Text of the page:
Thursday, December 1, 2011

Andy Stern (Former head of Service Employees International Union) Says: "Look to China as a model"

Though I disagree with several of his assumptions, Andy Stern raises some provocative and necessary questions which should make us re-examine America's version of free-market capitalism. Essentially Stern's point is that China, an economy with obvious Communist roots and still very central command/control elements in its current iteration, experiences continued economic growth with the U.S., still reeling from the irrational exuberance of free markets which brought us the technology and later the real estate bubbles, leading to disastrous consequence, as we now know.  Stern freely cites no less a capitalist icon than Andy Grove, who suggests a "third way", neither unfettered free market capitalized espoused by the Milton Friedman's of the world, but not state socialism either; rather, something in between.

All this is important to discuss and flesh out. There is one big Elephant in the living room, however. We have been down this road before. First it was the Western European socialist model, held up as the ideal. A "humane" version of capitalism, that guaranteed not only employment, but steady wages, great benefits and all those long European vacations. Then in the 80's came Japan. "Industrial policy" was the buzz phrase of the era. By golly, went the logic, "only if the U.S. had a MITI", to "pick winners and losers", then perhaps the U.S. could gain its footing and compete against these ferocious competitive challenges from the East.

Yet today, in the year 2011, would anyone on that vast geopolitical chessboard, assessing the relative economic and political strengths, say the U.S. would be wise to "trade places" with either Western Europe or Japan? I think the question itself does not even require one to answer. And this does not even address stuff like "quality of life", "upward mobility" and so on.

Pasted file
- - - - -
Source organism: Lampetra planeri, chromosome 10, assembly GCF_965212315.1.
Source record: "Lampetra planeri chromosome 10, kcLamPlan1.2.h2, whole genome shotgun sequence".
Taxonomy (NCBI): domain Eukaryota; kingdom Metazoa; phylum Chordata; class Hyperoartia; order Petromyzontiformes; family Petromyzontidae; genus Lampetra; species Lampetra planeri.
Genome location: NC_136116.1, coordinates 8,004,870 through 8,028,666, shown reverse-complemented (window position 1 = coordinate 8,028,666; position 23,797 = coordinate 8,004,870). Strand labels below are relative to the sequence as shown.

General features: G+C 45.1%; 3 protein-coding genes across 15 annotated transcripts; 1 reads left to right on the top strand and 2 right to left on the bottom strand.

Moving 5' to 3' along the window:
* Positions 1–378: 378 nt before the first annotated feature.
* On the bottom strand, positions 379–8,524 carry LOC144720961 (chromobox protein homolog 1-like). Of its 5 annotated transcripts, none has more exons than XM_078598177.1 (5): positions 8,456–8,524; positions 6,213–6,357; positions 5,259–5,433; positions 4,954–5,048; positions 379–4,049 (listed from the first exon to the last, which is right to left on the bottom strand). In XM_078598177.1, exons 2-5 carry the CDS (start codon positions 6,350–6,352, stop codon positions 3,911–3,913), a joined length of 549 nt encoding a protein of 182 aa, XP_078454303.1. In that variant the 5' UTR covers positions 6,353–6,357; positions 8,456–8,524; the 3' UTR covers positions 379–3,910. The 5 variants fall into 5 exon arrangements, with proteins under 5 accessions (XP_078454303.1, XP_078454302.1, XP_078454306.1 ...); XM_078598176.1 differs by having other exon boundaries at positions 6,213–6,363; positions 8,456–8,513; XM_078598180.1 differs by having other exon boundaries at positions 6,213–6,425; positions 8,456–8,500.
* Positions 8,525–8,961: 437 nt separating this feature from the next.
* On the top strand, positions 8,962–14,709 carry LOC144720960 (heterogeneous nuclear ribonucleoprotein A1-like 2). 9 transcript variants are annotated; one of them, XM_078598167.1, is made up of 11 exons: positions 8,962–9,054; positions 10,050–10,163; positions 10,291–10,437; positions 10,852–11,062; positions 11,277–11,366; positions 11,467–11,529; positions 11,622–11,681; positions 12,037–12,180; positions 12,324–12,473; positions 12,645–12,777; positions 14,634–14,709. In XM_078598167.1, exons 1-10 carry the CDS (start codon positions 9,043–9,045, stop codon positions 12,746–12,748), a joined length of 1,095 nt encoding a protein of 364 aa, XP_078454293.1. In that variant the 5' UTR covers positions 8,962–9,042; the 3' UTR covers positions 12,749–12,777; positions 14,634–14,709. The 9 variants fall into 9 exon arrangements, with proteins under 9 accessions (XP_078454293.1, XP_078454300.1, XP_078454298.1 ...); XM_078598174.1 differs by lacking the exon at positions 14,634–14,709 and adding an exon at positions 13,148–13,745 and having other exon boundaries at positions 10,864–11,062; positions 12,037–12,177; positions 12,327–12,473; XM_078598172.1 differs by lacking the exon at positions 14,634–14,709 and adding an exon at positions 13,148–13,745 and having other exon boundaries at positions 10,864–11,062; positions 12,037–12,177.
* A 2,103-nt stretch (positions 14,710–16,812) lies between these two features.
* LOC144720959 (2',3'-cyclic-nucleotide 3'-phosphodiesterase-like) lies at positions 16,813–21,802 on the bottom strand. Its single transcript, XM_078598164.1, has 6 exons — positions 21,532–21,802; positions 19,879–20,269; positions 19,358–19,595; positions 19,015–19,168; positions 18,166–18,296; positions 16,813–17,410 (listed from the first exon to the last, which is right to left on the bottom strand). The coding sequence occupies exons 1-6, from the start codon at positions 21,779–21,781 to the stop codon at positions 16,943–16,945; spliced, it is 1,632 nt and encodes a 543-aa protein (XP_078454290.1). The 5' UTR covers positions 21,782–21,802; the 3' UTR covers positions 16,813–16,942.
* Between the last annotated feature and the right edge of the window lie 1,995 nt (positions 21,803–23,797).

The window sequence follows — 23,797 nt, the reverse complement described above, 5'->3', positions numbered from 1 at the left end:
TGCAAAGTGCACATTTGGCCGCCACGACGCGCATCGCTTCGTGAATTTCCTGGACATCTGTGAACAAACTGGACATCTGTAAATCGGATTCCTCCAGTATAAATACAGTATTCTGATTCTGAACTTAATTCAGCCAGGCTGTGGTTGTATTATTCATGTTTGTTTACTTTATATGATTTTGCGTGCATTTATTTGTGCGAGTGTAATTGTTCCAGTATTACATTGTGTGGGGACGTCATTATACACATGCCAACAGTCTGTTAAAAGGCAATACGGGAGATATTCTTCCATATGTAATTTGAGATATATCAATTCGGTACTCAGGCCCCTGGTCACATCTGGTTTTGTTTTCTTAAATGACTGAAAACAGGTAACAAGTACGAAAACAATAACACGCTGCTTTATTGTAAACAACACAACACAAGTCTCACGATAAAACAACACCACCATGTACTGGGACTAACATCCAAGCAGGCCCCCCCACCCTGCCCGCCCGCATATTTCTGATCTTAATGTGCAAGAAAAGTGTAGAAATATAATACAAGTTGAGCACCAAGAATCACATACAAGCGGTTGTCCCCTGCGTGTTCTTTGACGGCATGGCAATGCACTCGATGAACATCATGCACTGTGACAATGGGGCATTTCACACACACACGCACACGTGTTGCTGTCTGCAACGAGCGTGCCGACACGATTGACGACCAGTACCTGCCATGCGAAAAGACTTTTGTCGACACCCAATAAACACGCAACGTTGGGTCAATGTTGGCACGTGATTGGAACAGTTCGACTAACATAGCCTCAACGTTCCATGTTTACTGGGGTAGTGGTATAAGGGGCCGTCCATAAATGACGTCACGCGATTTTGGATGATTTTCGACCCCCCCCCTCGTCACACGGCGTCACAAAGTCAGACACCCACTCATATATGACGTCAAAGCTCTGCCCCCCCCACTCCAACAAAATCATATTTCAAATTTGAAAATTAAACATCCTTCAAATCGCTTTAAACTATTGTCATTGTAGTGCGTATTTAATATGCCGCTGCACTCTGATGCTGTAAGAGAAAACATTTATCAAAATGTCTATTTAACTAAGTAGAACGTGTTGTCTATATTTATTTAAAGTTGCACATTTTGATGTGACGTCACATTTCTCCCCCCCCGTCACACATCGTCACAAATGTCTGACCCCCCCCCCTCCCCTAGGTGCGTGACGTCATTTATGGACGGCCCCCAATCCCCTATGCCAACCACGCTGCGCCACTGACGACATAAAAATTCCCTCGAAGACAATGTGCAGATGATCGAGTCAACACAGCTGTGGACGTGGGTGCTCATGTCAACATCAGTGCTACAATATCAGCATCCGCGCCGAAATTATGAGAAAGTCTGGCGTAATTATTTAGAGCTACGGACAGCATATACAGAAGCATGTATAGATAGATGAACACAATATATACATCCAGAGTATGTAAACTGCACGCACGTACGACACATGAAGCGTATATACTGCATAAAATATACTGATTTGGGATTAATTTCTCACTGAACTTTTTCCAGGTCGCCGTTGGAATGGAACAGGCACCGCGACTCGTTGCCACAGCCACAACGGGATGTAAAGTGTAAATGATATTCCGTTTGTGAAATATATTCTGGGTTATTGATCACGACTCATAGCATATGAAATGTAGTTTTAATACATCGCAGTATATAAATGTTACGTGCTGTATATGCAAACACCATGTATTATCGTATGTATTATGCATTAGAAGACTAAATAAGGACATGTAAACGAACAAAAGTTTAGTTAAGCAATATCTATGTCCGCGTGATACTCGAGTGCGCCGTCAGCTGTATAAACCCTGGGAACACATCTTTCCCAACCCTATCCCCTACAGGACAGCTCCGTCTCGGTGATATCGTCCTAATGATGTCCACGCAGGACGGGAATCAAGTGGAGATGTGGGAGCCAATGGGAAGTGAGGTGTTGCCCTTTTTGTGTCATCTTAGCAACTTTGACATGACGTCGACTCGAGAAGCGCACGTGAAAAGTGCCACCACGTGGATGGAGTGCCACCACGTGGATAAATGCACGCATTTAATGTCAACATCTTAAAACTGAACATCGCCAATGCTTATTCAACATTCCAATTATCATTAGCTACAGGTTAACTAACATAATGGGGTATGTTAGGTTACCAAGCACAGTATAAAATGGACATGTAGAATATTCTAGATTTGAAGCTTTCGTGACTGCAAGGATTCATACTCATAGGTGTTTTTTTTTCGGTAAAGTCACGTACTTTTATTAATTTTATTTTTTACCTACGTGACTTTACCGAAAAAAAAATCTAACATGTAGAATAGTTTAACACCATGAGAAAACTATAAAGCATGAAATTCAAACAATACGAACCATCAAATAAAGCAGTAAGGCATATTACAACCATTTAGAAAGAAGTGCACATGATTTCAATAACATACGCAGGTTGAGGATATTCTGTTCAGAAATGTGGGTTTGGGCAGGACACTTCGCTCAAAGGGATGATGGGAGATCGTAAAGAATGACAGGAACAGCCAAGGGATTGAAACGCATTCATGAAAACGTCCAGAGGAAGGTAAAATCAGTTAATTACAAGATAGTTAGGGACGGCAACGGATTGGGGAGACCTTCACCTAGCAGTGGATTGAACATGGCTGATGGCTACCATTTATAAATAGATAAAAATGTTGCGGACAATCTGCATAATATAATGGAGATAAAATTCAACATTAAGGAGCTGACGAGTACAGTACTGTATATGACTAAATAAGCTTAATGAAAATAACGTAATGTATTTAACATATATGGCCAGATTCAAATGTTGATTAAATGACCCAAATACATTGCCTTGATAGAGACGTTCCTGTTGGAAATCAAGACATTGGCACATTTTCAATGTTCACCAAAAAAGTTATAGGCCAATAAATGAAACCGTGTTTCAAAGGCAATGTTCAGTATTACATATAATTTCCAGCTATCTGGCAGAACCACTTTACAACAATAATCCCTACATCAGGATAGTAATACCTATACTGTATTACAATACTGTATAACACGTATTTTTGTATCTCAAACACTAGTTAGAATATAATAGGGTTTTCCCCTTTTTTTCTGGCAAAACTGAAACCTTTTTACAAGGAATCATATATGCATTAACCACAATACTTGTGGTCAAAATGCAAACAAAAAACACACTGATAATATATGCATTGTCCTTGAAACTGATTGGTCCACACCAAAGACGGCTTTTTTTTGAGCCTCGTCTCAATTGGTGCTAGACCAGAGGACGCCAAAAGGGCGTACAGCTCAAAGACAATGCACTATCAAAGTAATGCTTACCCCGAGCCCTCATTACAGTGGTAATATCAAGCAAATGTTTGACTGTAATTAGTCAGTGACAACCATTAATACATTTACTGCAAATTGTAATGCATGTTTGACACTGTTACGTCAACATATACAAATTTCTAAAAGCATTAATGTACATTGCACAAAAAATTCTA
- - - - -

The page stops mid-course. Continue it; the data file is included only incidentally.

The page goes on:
So in 2011 we now have China. Is China in the same or similar place Western Europe was in the 1970's and Japan was in the 80's?  A new "bright and shiny" object, that will invariably lose its luster and not come to close to meeting expectations?  Truthfully, I don't know. China is a great and ancient civilization, whose resurgence is not going to disappear. But it has a lot of problems: growing disparities of wealth, a highly over-heated real estate market (think Las Vegas circa 2005 but times about 20), limited if non-existent "rule of law", a lack of innovation, to name a few. I also know that if current growth rates continue China will surpass U.S. GDP in something like 10 to 15 years. But I also recall that in circa 1989 the real estate around the Imperial Palace in Tokyo had a higher valuation than all of the real estate in Canada (or was it California?). In any case, circumstances, therefore, can and do change, eh?  To put things in perspective, even as of today, the GDP of the U.S. is still about equals the GDP's of  China, Japan and Germany COMBINED.


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